Author(s): Shilling HG, Guethlein LA, Cheng NW, Gardiner CM, Rodriguez R,
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Abstract Killer Ig-like receptor (KIR) genes are a multigene family on human chromosome 19. KIR genes occur in various combinations on different haplotypes. Additionally, KIR genes are polymorphic. To examine how allelic polymorphism diversifies KIR haplotypes with similar or identical combinations of KIR genes, we devised methods for discriminating alleles of KIR2DL1, -2DL3, -3DL1, and -3DL2. These methods were applied to 143 individuals from 34 families to define 98 independent KIR haplotypes at the allele level. Three novel 3DL2 alleles and a chimeric 3DL1/3DL2 sequence were also identified. Among the A group haplotypes were 22 different combinations of 2DL1, 2DL3, 3DL1, and 3DL2 alleles. Among the B group haplotypes that were unambiguously determined were 15 distinct haplotypes involving 9 different combinations of KIR genes. A and B haplotypes both exhibit strong linkage disequilibrium (LD) between 2DL1 and 2DL3 alleles, and between 3DL1 and 3DL2 alleles. In contrast, there was little LD between the 2DL1/2DL3 and 3DL1/3DL2 pairs that define the two halves of the KIR gene complex. The synergistic combination of allelic polymorphism and variable gene content individualize KIR genotype to an extent where unrelated individuals almost always have different KIR types. This level of diversity likely reflects strong pressure from pathogens on the human NK cell response.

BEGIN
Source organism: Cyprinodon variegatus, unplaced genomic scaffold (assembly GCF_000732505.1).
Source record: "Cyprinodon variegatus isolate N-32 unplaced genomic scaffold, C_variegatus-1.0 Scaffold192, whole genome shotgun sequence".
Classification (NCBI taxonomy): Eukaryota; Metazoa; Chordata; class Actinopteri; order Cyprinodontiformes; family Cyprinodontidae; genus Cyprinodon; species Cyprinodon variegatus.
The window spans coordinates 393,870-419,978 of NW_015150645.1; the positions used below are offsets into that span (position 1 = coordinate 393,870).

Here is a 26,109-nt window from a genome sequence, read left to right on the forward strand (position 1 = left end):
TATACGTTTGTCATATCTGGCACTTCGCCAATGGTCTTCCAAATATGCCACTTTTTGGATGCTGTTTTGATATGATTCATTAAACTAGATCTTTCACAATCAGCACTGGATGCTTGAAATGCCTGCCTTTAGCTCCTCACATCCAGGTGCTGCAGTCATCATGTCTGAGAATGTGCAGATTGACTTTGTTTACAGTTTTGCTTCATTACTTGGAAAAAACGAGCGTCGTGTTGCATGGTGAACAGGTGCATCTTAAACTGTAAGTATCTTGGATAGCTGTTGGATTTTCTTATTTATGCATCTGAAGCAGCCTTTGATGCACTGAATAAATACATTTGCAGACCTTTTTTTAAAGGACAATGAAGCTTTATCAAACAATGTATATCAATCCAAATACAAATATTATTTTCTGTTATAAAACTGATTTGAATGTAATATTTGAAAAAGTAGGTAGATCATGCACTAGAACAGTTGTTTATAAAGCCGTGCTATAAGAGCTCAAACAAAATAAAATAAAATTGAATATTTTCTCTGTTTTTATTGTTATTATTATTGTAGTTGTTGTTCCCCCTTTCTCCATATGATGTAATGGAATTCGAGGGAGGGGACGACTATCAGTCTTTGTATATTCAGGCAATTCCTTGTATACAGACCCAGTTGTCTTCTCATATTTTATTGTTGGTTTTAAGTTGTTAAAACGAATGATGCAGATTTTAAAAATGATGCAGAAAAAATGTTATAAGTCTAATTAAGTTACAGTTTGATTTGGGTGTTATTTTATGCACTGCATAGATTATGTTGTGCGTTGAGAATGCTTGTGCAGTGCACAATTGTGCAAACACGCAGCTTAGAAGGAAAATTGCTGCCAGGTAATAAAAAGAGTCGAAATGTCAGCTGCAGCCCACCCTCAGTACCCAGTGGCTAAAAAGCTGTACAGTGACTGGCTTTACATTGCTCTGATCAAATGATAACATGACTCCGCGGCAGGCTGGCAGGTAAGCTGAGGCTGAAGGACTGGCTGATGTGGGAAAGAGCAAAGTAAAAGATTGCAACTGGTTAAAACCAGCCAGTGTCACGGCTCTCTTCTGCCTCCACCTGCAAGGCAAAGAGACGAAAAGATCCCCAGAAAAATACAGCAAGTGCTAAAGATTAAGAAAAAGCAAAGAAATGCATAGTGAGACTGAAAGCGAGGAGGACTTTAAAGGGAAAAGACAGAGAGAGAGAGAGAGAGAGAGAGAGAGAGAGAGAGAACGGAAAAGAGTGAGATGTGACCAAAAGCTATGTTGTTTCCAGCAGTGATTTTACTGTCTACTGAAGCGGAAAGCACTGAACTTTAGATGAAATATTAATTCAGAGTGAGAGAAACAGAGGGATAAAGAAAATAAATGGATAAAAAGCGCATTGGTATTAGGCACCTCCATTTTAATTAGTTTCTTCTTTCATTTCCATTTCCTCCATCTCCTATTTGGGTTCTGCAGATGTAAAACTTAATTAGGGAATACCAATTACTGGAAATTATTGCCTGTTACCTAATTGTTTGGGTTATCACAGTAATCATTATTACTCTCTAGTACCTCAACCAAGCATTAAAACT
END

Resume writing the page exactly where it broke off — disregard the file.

This article was published in J Immunol
and referenced in Journal of Immunobiology